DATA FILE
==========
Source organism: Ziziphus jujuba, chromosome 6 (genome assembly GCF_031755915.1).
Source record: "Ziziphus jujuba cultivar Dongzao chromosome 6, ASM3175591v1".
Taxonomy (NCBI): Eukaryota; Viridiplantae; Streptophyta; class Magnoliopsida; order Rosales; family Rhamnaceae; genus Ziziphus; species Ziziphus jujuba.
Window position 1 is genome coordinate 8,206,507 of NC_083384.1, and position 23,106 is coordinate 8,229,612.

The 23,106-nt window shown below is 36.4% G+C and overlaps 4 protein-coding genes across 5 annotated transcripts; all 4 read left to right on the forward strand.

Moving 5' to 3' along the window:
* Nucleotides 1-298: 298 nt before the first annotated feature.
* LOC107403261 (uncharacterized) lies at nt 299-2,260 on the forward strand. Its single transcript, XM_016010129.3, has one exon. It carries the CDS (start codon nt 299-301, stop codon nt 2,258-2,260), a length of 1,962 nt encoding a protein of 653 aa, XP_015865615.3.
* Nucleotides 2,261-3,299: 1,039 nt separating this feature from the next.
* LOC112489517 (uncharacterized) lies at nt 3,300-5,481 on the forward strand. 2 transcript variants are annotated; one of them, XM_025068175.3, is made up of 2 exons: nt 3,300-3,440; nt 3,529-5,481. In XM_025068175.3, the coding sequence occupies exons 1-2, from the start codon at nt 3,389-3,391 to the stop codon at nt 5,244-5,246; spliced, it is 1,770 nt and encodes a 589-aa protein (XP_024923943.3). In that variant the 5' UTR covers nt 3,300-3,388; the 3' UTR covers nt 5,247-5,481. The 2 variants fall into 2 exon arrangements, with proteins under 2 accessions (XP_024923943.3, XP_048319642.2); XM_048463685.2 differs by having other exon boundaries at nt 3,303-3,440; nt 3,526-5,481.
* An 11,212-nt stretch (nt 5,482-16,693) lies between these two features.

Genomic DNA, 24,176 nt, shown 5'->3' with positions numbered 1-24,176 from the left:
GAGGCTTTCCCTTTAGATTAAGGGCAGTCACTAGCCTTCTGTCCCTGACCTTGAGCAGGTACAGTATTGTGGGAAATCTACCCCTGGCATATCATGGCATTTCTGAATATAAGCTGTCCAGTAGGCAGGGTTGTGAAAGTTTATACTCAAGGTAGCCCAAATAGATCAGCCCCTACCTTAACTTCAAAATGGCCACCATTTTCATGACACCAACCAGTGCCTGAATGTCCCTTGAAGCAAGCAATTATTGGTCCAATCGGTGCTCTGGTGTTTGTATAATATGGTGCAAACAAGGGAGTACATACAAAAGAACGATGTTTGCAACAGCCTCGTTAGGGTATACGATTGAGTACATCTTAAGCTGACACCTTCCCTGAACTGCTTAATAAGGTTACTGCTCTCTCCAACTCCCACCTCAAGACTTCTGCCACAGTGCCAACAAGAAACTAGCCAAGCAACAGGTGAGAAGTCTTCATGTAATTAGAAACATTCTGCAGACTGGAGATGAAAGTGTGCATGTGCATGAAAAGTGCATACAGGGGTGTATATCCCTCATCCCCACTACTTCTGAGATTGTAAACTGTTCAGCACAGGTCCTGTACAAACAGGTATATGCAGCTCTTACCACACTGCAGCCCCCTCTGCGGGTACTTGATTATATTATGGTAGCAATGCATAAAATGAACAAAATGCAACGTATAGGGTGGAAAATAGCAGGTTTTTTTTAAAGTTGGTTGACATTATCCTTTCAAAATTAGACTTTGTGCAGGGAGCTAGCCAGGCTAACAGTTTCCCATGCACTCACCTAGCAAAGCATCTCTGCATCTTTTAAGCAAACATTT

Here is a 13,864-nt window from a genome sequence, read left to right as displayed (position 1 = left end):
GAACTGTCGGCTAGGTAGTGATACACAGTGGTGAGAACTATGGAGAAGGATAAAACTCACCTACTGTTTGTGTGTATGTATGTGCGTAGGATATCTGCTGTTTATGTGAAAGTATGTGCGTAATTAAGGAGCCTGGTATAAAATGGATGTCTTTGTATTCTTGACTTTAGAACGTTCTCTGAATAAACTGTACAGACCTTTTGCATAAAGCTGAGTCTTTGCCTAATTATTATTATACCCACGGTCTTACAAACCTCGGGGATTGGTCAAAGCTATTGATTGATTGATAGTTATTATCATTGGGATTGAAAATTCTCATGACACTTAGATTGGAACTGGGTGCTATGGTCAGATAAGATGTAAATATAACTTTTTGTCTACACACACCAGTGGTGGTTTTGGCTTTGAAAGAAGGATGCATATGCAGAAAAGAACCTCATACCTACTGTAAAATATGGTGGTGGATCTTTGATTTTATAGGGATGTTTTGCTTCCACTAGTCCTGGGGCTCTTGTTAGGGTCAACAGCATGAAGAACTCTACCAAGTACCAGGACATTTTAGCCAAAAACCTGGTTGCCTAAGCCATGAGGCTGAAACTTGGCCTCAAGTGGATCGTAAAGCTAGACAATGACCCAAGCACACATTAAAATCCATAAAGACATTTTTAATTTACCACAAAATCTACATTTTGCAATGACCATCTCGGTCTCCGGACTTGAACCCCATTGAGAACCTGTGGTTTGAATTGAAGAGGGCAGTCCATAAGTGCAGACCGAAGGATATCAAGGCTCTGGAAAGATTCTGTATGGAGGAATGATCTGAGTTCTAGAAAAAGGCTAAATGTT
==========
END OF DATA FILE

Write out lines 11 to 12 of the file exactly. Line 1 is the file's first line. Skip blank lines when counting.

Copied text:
* An 11,212-nt stretch (nt 5,482-16,693) lies between these two features.

Genomic DNA, 24,176 nt, shown 5'->3' with positions numbered 1-24,176 from the left: